Stony Brook scholarships fulfill 250-year-old promise

Stony Brook scholarships fulfill 250-year-old promise (by Gale Courey Toensing, Indian Country Today - 4.4.07)

STONY BROOK, N.Y. - Selected students from the Shinnecock and Unkechaug Indian nations will receive four-year scholarships to attend Stony Brook University beginning this fall under a recently established Native American People Scholarship program.

The program was created at the end of December with the signing of a Memorandum of Understanding by university President Shirley Strum Kenny and tribal chiefs Lance Gumbs of the Shinnecock Indian Nation and Harry Wallace of the Unkechaug Indian Nation.

"The Native American people have an extraordinary legacy in the East End communities," Kenny said, referring to the tribes' aboriginal and historical territories on Long Island. "They have enriched our history, our culture and our knowledge of the region. These scholarships demonstrate our commitment to work cooperatively with our neighbors in Southampton and the surrounding areas, and to be an important resource for them."

The scholarships will include tuition, room and board, fees, supplies and health insurance. At least one scholarship per year per tribe will be awarded with a future goal of providing scholarships to as many qualified Native students as possible, according to the MOU.

Stony Brook currently has 24 undergraduate students and 13 graduate students who self-identify as American Indian.



Obama: Immigrants need chance to become citizens

Obama: Immigrants need chance to become citizens (by Jason Clayworth, The Des Moines Register - 4.7.07)

Millions of unauthorized immigrants should be given the opportunity to become U.S. citizens, presidential candidate Barack Obama said during a campaign stop Friday in Marshalltown, a city that was shaken by immigration raids at a local meatpacker late last year.

"I know this generates a lot of passions but I think this is the approach that is the most realistic for us to get out of the situation we're in right now," Obama told a crowd of about 600 people at Iowa Valley Community College in Marshalltown.

Forcing millions of families who currently live in the United States to leave is impractical, he said. Obama told the crowd that unauthorized immigrants should be given a chance to become citizens, but he said his ideas would not grant "amnesty."

Undocumented residents should face fines, have no other criminal records, be required to learn English and be placed in the legal immigration process - but not ahead of others already in line - to become legal citizens.


Puerto Ricans drawn to Sarasota

Puerto Ricans drawn to Sarasota (by Christina E. Sanchez, The Herald-Tribune - 4.9.07)

Florida's Puerto Rican population traditionally has been rooted along the Interstate 4 corridor in and around Orlando.

But that is changing, and Southwest Florida is feeling the effects, both with an increased Puerto Rican population and business presence.

Puerto Ricans are spreading out across Florida to places like Sarasota and Manatee in search of jobs, small-business opportunities, good schools and beaches that remind them of the island.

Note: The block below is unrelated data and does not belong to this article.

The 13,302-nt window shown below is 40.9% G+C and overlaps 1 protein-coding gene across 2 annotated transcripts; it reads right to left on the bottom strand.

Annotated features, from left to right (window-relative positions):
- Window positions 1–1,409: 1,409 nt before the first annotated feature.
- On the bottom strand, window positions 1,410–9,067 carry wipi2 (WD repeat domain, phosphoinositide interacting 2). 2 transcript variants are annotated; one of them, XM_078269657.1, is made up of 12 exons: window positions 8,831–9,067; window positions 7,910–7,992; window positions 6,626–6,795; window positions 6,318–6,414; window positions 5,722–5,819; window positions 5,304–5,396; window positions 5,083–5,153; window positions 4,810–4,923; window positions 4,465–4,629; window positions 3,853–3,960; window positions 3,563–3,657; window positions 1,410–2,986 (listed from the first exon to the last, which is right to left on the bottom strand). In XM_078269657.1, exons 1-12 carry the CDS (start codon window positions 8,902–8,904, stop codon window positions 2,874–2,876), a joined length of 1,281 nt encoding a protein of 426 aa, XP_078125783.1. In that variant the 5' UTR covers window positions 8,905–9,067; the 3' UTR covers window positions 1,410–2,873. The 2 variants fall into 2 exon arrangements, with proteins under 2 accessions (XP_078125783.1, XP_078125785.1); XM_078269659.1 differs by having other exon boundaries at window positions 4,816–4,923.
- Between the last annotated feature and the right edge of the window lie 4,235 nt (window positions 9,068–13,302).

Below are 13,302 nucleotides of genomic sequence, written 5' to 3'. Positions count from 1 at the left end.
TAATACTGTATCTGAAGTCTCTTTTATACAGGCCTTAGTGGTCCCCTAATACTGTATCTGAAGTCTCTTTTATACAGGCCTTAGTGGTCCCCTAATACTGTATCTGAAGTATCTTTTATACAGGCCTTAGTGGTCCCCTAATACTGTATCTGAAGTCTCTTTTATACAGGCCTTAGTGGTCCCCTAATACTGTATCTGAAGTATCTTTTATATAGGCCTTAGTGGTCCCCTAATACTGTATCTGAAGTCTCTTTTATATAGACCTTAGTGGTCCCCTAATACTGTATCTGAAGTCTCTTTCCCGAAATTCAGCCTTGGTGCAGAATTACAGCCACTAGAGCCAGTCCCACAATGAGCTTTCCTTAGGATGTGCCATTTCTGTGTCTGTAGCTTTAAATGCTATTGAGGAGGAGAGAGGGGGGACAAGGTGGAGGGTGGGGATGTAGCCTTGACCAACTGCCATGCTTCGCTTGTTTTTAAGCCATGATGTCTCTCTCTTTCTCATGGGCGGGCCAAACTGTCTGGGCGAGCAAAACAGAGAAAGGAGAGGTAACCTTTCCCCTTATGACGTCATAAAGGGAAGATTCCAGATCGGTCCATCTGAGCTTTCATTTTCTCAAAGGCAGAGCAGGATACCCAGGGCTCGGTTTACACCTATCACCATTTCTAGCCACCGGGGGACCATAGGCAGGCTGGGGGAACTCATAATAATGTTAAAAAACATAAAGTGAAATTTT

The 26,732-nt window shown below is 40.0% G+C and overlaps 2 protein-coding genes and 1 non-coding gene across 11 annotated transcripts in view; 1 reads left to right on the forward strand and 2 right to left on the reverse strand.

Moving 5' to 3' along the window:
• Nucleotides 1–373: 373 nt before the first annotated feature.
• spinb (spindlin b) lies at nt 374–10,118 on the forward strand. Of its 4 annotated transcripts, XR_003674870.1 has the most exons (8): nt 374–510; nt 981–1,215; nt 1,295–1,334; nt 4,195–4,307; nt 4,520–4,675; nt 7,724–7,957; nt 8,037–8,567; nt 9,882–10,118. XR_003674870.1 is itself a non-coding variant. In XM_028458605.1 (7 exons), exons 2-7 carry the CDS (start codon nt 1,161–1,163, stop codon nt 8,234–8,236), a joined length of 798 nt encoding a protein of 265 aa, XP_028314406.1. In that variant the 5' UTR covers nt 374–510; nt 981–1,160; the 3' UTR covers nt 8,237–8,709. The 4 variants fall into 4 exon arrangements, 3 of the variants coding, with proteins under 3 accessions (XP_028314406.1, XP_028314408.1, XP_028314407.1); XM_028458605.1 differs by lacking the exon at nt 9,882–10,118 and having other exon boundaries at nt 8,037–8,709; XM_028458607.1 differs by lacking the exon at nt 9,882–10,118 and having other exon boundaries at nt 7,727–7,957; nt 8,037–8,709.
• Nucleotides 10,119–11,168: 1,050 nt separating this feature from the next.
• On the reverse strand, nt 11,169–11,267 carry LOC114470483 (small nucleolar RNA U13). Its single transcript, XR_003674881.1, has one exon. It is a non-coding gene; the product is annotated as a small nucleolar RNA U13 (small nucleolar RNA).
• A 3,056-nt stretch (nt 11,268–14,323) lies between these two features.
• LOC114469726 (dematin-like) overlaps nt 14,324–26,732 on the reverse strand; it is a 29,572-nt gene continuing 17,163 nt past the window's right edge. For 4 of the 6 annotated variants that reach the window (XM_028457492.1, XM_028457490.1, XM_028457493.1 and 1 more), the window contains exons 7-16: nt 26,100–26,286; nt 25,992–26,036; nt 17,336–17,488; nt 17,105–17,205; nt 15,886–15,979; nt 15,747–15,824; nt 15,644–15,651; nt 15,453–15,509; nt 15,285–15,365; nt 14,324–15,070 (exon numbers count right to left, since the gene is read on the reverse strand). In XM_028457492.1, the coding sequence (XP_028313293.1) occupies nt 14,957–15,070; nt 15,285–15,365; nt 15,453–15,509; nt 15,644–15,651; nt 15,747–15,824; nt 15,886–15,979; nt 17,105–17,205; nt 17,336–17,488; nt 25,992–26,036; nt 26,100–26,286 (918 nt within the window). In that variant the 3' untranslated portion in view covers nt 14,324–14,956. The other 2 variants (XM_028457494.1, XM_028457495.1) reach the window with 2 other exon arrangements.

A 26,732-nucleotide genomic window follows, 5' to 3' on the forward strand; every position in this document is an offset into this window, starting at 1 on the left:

Mitt Stumbles Again

Mitt Stumbles Again (by Tom Bevan, RealClearPolitics - 4.9.07)

Mitt Romney made another mistake last week trying to inflate his record as a hunter, and he's paying the price. Pat Bagley took advantage of the goof with this cartoon in the Salt Lake Tribune:



Steve Levy Begs for Visas

A poster boy for America's anti-immigrant codes movement, Suffolk County Executive Steve Levy is now begging the federal government to issue loads of temporary worker visas.

Why? Because many businesses in Suffolk County, New York depend on temporary foreign labor--and they face financial ruin without access to that labor pool.

Keeping the East End's tourism industry healthy is important to local officials because of its economic impact. According to the Long Island Convention & Visitors Bureau, tourism on Long Island is a $4.3 billion industry that generates 38,000 jobs and about $69 million in sales taxes.
However, Levy has not received a response from the federal government--and he may not.

A leading critic of the Bush administration's so-called "open borders policy", Levy now expects the U.S. Labor Department to bail him out with loads of expedited visas.

Are the chickens coming home to roost?

The result of Colorado's own anti-immigrant codes legislation is that businesses there have been crippled as well. And its agribusinesses are being told by government to use unproductive and dangerous prison chain gangs for labor.

If Levy follows Colorado's lead he'll soon be proposing to use the county's imprisoned child molesters, thieves and rapists to attend to the needs of summer vacationers. And he'll claim that it'll save county tax payers money in the process.

Dumb, dumb, dumb, dumb!!!!


Passion of the Christ Re-Enactments from Around the World

YahooNews has an amazing set of photographs of re-enactments of the Passion of the Christ from around the world.

Penitents attend a ceremony where a man depicting Jesus Christ is fastened to an wooden cross during a re-enactment of the crucifixion of Jesus Christ during Holy Week celebrations in La Paz April 6, 2007. REUTERS/David Mercado (BOLIVIA)